She wants to cry under the beautiful aching weight of it all, and it is all she can do to sit still, to not crawl around the fire and touch him, because that - that is something she thinks, or knows instinctively, might help the blossoming ache in her breast.
But there is doubt.
Doubt, she finds, is easily clouded by whatever the feeling is that makes her think she'll die if she doesn't have his permission to touch.
- for she could hold her silence no longer. His hand pauses halfway between tossing a log in the flames and being a safe distance removed from their campfire, eyes unblinking and wide as she tells him in a rush that she had heard him, heard every word as she slept. A year passed and still she remembers every word, every little jolt of emotion they brought, and he looks like he doesn't know what to do with the information.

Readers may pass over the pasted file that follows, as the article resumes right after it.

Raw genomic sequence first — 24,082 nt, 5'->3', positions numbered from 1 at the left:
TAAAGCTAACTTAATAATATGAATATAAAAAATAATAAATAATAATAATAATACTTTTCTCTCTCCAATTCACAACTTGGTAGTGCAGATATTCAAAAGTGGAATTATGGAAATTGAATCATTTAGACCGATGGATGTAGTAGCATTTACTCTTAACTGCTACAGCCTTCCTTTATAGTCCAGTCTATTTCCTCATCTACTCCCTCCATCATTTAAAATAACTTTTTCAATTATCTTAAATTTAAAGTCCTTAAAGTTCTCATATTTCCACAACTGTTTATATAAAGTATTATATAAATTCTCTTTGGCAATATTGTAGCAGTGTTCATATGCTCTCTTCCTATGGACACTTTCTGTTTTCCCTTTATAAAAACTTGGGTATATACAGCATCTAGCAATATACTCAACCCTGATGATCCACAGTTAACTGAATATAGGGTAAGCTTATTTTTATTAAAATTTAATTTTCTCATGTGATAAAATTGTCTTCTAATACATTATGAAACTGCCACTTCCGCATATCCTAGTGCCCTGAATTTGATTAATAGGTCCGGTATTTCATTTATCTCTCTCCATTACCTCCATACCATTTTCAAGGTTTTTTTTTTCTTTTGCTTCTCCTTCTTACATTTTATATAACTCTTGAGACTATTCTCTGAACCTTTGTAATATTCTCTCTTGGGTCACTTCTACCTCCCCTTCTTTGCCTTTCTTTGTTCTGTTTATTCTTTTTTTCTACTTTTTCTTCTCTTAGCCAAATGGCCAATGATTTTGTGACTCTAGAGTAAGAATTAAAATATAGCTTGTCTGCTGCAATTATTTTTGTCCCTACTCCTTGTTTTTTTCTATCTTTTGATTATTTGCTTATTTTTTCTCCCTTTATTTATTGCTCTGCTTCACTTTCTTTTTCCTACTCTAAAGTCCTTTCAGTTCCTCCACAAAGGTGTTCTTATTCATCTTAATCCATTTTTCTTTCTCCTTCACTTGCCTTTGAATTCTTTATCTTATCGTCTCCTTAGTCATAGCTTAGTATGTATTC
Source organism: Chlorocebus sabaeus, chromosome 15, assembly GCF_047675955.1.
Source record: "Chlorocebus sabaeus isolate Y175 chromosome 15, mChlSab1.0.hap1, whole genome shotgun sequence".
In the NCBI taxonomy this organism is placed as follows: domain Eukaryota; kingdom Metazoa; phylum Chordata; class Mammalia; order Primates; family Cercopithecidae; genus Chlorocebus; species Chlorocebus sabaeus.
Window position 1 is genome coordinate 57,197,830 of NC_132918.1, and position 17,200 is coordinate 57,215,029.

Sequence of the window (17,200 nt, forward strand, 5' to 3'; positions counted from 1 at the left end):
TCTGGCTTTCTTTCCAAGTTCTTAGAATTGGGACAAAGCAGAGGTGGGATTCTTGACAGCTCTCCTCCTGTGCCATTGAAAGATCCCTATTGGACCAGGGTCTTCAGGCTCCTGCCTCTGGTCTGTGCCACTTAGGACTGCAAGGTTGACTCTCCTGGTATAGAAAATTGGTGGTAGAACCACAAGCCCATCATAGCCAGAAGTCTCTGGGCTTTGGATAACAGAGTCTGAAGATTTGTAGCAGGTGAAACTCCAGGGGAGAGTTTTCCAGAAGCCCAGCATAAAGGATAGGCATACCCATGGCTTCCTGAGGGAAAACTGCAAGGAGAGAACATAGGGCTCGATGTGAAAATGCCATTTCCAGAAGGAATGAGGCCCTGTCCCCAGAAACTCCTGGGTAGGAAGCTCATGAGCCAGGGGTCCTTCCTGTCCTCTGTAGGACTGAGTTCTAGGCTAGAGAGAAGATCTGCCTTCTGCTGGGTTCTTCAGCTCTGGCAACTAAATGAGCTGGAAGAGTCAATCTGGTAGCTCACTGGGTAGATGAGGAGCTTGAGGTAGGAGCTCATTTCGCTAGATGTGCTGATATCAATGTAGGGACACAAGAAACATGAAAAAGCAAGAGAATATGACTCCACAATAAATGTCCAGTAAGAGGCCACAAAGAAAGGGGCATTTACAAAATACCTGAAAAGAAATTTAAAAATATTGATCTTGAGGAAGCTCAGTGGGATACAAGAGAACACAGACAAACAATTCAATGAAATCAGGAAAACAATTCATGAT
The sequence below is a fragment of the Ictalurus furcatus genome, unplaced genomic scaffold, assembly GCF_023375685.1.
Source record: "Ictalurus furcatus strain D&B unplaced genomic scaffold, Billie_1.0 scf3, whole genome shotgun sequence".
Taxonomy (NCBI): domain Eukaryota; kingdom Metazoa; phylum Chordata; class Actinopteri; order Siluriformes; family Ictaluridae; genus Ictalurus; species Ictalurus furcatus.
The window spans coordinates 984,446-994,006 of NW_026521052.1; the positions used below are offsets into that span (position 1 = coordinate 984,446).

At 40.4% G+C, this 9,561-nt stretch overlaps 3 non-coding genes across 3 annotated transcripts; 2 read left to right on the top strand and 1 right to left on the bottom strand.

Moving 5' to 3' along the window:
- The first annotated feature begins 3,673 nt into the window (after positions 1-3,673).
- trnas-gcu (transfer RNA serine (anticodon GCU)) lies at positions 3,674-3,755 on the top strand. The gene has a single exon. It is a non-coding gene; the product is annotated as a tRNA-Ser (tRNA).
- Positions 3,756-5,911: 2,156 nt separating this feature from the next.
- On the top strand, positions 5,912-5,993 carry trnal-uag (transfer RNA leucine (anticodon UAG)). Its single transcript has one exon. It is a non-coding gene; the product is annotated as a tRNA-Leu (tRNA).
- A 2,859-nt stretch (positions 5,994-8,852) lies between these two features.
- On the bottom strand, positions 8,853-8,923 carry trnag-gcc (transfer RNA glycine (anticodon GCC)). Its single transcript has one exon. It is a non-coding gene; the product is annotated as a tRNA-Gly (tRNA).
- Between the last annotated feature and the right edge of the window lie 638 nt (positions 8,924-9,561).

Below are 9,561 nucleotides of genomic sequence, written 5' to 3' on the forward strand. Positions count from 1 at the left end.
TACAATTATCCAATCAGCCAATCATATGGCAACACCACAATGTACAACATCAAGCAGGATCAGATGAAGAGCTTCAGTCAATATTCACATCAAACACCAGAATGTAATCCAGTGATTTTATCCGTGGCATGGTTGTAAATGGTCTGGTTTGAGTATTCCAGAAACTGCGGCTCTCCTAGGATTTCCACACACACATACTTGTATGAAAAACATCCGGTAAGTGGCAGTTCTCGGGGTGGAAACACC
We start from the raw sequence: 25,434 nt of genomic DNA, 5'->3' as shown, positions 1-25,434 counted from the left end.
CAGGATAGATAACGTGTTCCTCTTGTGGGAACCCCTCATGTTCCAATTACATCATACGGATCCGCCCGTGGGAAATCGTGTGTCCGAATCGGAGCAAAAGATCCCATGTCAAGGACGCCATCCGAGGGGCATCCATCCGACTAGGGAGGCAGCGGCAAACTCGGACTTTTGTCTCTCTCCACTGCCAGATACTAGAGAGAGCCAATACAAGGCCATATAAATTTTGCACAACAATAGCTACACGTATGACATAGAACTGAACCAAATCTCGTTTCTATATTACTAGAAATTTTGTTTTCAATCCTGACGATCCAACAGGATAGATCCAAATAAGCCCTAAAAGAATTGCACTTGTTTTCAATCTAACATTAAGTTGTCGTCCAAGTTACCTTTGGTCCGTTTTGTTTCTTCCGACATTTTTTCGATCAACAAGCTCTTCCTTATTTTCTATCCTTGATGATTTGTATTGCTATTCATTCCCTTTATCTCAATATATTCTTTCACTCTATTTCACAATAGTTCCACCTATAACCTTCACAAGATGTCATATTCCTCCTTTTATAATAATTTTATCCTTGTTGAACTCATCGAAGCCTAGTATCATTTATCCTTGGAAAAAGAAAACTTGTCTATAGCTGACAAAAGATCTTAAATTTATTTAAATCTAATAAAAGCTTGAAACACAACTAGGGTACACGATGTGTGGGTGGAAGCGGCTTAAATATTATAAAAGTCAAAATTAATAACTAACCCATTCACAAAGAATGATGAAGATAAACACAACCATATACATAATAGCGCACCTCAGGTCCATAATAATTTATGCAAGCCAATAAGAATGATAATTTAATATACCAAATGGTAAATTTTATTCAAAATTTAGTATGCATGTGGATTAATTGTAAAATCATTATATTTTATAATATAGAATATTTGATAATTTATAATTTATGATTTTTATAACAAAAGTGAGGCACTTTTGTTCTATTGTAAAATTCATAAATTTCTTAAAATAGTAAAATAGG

So he does end up dropping the wood into the flames as she crawls closer, and once she's at his side, knees and thighs brushing, they watch the embers burst and the flames dance.
Did you know you broke the spell?
He shakes his head, but under his breath he admits that he might have entertained the notion. Her shoulder touches his.
Do you know why it was you?
He tells her very quickly that William kissed her first, and that had he not, Eric would not have dreamt of -
But she gives him a look and he silences himself, stoic once more. She closes her eyes and takes his arm, falling slowly until their backs rest atop blankets and their eyes meets stars. Then, slowly, as though he were a timid creature, Snow reaches down and presses her palm to his.
She knows that there must be a reason that he had broken her curse when William could not. And she wants to know why. She wonders, too, if Eric is just as curious. He tells her that if she insists on meddling with the affairs of magic, she would do well to leave him out of it.
Then he curls his fingers into hers and it tells her (as if she does not already know) that no matter what he says, that is something he will never allow.